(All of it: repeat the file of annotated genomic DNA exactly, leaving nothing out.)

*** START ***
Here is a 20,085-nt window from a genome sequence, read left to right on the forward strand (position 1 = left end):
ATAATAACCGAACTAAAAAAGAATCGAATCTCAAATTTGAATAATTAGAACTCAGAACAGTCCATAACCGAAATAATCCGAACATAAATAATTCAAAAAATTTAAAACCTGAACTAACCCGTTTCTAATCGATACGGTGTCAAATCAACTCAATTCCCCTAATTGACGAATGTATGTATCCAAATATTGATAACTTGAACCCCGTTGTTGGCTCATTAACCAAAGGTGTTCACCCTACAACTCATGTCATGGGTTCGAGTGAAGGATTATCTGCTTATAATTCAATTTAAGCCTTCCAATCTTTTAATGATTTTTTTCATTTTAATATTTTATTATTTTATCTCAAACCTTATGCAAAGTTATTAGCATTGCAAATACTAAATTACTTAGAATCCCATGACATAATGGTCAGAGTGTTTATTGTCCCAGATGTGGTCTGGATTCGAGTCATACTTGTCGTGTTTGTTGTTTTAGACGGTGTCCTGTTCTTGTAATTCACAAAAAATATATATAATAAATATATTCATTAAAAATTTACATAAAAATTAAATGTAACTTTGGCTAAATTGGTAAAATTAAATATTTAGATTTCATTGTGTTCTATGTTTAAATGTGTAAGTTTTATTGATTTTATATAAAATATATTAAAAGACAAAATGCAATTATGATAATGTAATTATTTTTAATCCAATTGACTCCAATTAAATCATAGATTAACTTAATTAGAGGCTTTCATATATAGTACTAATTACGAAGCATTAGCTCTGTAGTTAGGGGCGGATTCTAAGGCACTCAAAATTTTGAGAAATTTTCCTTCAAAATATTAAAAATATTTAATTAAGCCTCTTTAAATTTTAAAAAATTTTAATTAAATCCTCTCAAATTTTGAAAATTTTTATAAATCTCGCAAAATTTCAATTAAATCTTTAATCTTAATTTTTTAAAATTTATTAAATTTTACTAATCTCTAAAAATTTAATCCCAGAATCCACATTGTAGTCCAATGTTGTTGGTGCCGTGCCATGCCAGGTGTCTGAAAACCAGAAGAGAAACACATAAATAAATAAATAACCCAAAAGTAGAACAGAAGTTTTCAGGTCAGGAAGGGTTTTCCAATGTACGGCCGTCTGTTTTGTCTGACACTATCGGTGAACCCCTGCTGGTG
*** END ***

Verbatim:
Here is a 20,085-nt window from a genome sequence, read left to right on the forward strand (position 1 = left end):
ATAATAACCGAACTAAAAAAGAATCGAATCTCAAATTTGAATAATTAGAACTCAGAACAGTCCATAACCGAAATAATCCGAACATAAATAATTCAAAAAATTTAAAACCTGAACTAACCCGTTTCTAATCGATACGGTGTCAAATCAACTCAATTCCCCTAATTGACGAATGTATGTATCCAAATATTGATAACTTGAACCCCGTTGTTGGCTCATTAACCAAAGGTGTTCACCCTACAACTCATGTCATGGGTTCGAGTGAAGGATTATCTGCTTATAATTCAATTTAAGCCTTCCAATCTTTTAATGATTTTTTTCATTTTAATATTTTATTATTTTATCTCAAACCTTATGCAAAGTTATTAGCATTGCAAATACTAAATTACTTAGAATCCCATGACATAATGGTCAGAGTGTTTATTGTCCCAGATGTGGTCTGGATTCGAGTCATACTTGTCGTGTTTGTTGTTTTAGACGGTGTCCTGTTCTTGTAATTCACAAAAAATATATATAATAAATATATTCATTAAAAATTTACATAAAAATTAAATGTAACTTTGGCTAAATTGGTAAAATTAAATATTTAGATTTCATTGTGTTCTATGTTTAAATGTGTAAGTTTTATTGATTTTATATAAAATATATTAAAAGACAAAATGCAATTATGATAATGTAATTATTTTTAATCCAATTGACTCCAATTAAATCATAGATTAACTTAATTAGAGGCTTTCATATATAGTACTAATTACGAAGCATTAGCTCTGTAGTTAGGGGCGGATTCTAAGGCACTCAAAATTTTGAGAAATTTTCCTTCAAAATATTAAAAATATTTAATTAAGCCTCTTTAAATTTTAAAAAATTTTAATTAAATCCTCTCAAATTTTGAAAATTTTTATAAATCTCGCAAAATTTCAATTAAATCTTTAATCTTAATTTTTTAAAATTTATTAAATTTTACTAATCTCTAAAAATTTAATCCCAGAATCCACATTGTAGTCCAATGTTGTTGGTGCCGTGCCATGCCAGGTGTCTGAAAACCAGAAGAGAAACACATAAATAAATAAATAACCCAAAAGTAGAACAGAAGTTTTCAGGTCAGGAAGGGTTTTCCAATGTACGGCCGTCTGTTTTGTCTGACACTATCGGTGAACCCCTGCTGGTG